A ferry-boat pilot who was fired after complaining that he was owed $49.65 in overtime pay was not entitled to a jury back-pay award of $114,848 but was entitled to $1 in nominal damages plus $8,961 in legal fees when he refused a job offer after the discharge, the U.S. District Court for the Southern District of Mississippi ruled.
A compliance officer for a not-for-profit hospital who claimed that he was unlawfully fired for reporting problems at the hospital did not state a valid legal claim, the U.S. District Court for the District of Colombia ruled. The plaintiff began working as the chief compliance officer at United Medical Center in April 2015. He claimed that when he was hired the hospital advised him that his employment term would be at least six months. However, he was fired less than four months later in July 2015.
An employer could not obtain dismissal of religious discrimination and retaliation claims by a former bus driver fired because she would not submit to a fingerprint background check, the U.S. District Court for the Western District of Pennsylvania ruled. In November 2015, Altoona Student Transportation Inc. (AST) informed one of its longtime school bus drivers that, in accordance with a newly enacted state law, she would need to undergo a background check to continue her employment.
Muck Rack makes it simple to find people, tweets, or articles that mention any name, keyword, company, hashtag etc. We've compiled this guide to help you make the most of your search.
Selecting a term
Start searching tweets, articles from media outlets, articles mentioned in tweets, journalists'
names, titles and bios with some suggested searches:
Companies or Topics (e.g. iPhone, Microsoft)
Phrases (e.g. "cloud computing") — use quotes to keep the terms together
Twitter handles (e.g. @username) — returns those who have mentioned or replied to
Names (e.g. "David Pogue")
Hashtags (e.g. #sxsw, #london2012)
Bio details (e.g. vegan, Olympics, father)
Muck Rack's Advanced Search allows for many boolean operators.
Find results that mention multiple specified terms, use AND or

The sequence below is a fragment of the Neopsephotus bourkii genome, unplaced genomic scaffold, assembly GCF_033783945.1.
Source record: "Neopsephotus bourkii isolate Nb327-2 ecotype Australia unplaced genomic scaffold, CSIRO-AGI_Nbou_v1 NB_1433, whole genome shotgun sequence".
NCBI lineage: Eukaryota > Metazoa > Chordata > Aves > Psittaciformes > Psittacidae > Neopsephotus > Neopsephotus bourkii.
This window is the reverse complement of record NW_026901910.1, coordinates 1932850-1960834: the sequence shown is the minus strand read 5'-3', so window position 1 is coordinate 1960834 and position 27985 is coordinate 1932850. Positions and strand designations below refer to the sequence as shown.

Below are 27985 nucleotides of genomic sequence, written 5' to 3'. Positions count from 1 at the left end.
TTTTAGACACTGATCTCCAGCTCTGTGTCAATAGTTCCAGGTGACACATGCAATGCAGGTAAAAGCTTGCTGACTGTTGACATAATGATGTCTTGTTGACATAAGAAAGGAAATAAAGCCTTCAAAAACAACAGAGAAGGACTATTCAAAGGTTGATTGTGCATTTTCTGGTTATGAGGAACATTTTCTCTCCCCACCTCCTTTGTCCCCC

+. For example, ensure each result contains both Elon Musk and Mark Zuckerberg by
searching Musk AND Zuckerberg or Musk + Zuckerberg.
Use the operators OR or , to broaden your search when you'd like either of
multiple terms to appear in results. (This is the default behavior of our search when no operators
are used). For example, results will contain either cake or cookie by searching cake OR cookie or cake,cookie
Use NOT or - to subtract results from your search. For
example, searching Disney will yield results about the Walt Disney Company as well as Walt Disney
World Resort. To exclude mentions of Disney World, search for Disney -World or Disney
When using one of these operators with a phrase, enclose it in quotation marks. For example, you can
find results about smartphones excluding Apple's iPhone 4S by searching smartphone -"iPhone
Exact case matching or punctuation
If you're searching for a brand name or keyword that relies on specific punctuation marks or capitalization, you can
find results that match your exact query by adding matchcase: before the keyword you're searching for, like matchcase:E*TRADE .
Use parentheses to separate multiple
boolean phrases. For example, to find journalists talking about having fun in Disney World or
Disneyland, search for ("disney world" OR disneyland) AND fun.
An asterisk can be used to search for any variation of a root word truncated by the asterisk. For example, searching for admin* will return results for administrator, administration, administer, administered, etc.
A near operator is an AND operator where you can control the distance between the words. You can vary the distance the near operation uses by adding a forward slash and number (between 0-99) such as strawberries NEAR/10 "whipped cream", which means the strawberries must exist within 10 words of "whipped cream".